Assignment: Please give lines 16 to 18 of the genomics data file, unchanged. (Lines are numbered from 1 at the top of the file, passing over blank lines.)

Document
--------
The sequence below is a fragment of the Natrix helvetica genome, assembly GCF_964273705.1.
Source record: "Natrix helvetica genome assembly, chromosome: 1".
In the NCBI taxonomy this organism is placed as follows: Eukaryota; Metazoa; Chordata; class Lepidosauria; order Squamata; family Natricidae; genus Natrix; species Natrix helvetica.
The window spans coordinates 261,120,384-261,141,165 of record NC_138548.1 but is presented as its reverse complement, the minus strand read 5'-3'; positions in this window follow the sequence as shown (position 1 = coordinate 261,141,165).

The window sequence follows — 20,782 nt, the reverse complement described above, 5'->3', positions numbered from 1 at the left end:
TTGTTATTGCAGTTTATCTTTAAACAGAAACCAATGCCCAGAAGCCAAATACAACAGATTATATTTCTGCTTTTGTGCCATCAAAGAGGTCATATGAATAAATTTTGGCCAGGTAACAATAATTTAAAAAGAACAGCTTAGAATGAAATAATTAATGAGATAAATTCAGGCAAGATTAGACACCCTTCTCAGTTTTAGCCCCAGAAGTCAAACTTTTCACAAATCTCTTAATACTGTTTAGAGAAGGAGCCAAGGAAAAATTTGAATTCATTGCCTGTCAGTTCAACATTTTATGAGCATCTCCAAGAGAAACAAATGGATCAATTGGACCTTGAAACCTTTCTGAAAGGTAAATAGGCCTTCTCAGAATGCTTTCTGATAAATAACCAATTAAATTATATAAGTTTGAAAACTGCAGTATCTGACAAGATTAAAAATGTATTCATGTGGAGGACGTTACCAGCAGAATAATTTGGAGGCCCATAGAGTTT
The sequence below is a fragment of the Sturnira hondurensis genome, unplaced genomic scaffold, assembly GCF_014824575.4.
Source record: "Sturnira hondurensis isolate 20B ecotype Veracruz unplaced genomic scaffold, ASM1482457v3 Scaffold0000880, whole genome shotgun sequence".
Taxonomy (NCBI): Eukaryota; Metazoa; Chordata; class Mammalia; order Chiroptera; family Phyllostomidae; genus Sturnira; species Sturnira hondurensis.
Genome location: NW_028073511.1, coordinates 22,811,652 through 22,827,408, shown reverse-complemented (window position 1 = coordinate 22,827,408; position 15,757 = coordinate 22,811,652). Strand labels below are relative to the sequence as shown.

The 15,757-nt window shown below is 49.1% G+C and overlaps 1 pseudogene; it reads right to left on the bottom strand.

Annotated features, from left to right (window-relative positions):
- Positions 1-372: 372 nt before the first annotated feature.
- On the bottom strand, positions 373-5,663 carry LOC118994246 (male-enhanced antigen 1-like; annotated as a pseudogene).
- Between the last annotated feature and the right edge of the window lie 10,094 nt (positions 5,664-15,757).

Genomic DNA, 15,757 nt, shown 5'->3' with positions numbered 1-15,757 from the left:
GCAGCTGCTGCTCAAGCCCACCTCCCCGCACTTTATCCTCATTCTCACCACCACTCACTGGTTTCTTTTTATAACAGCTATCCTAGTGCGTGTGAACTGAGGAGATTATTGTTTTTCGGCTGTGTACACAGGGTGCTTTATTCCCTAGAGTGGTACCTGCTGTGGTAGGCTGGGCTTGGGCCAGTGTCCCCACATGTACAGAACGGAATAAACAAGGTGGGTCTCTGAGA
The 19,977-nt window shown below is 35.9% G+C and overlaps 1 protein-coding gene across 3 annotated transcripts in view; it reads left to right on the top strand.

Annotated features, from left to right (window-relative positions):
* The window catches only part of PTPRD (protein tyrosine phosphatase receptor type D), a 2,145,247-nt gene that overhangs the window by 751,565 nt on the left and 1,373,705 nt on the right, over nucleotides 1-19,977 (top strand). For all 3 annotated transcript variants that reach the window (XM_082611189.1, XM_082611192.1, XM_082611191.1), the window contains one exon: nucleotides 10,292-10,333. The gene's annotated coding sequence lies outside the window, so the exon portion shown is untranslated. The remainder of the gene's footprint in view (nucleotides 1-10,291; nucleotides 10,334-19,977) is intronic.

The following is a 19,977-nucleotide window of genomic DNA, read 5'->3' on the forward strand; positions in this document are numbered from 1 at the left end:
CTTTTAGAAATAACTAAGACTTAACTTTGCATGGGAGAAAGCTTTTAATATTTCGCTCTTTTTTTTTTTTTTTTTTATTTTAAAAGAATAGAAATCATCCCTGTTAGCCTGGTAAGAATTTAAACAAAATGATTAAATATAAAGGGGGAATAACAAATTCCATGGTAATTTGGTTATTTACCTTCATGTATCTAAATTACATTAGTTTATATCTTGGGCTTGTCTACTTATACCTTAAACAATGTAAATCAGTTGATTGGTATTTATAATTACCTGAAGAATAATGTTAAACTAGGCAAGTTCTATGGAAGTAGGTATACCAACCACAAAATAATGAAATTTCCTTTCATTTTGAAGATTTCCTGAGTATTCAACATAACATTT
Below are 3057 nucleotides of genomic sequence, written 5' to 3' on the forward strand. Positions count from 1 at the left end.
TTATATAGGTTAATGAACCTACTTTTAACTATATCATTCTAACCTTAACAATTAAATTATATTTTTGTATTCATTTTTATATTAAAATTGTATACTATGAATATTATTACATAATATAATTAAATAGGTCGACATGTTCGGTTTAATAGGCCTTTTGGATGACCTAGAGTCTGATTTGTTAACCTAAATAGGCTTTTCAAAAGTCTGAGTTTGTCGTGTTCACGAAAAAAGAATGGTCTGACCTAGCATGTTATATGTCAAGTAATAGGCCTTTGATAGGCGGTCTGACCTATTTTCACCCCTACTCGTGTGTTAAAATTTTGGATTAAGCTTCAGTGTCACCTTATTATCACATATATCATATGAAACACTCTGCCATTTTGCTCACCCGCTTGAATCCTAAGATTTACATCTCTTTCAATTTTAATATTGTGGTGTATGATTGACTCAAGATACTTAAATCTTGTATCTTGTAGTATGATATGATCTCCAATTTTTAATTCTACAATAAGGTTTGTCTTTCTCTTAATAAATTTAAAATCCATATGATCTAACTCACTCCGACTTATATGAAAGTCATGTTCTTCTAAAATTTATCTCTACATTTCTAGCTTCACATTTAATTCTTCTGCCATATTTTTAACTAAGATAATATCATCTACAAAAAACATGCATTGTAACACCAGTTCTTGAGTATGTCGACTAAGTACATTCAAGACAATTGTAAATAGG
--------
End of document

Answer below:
Genomic DNA, 15,757 nt, shown 5'->3' with positions numbered 1-15,757 from the left:
GCAGCTGCTGCTCAAGCCCACCTCCCCGCACTTTATCCTCATTCTCACCACCACTCACTGGTTTCTTTTTATAACAGCTATCCTAGTGCGTGTGAACTGAGGAGATTATTGTTTTTCGGCTGTGTACACAGGGTGCTTTATTCCCTAGAGTGGTACCTGCTGTGGTAGGCTGGGCTTGGGCCAGTGTCCCCACATGTACAGAACGGAATAAACAAGGTGGGTCTCTGAGA
The 19,977-nt window shown below is 35.9% G+C and overlaps 1 protein-coding gene across 3 annotated transcripts in view; it reads left to right on the top strand.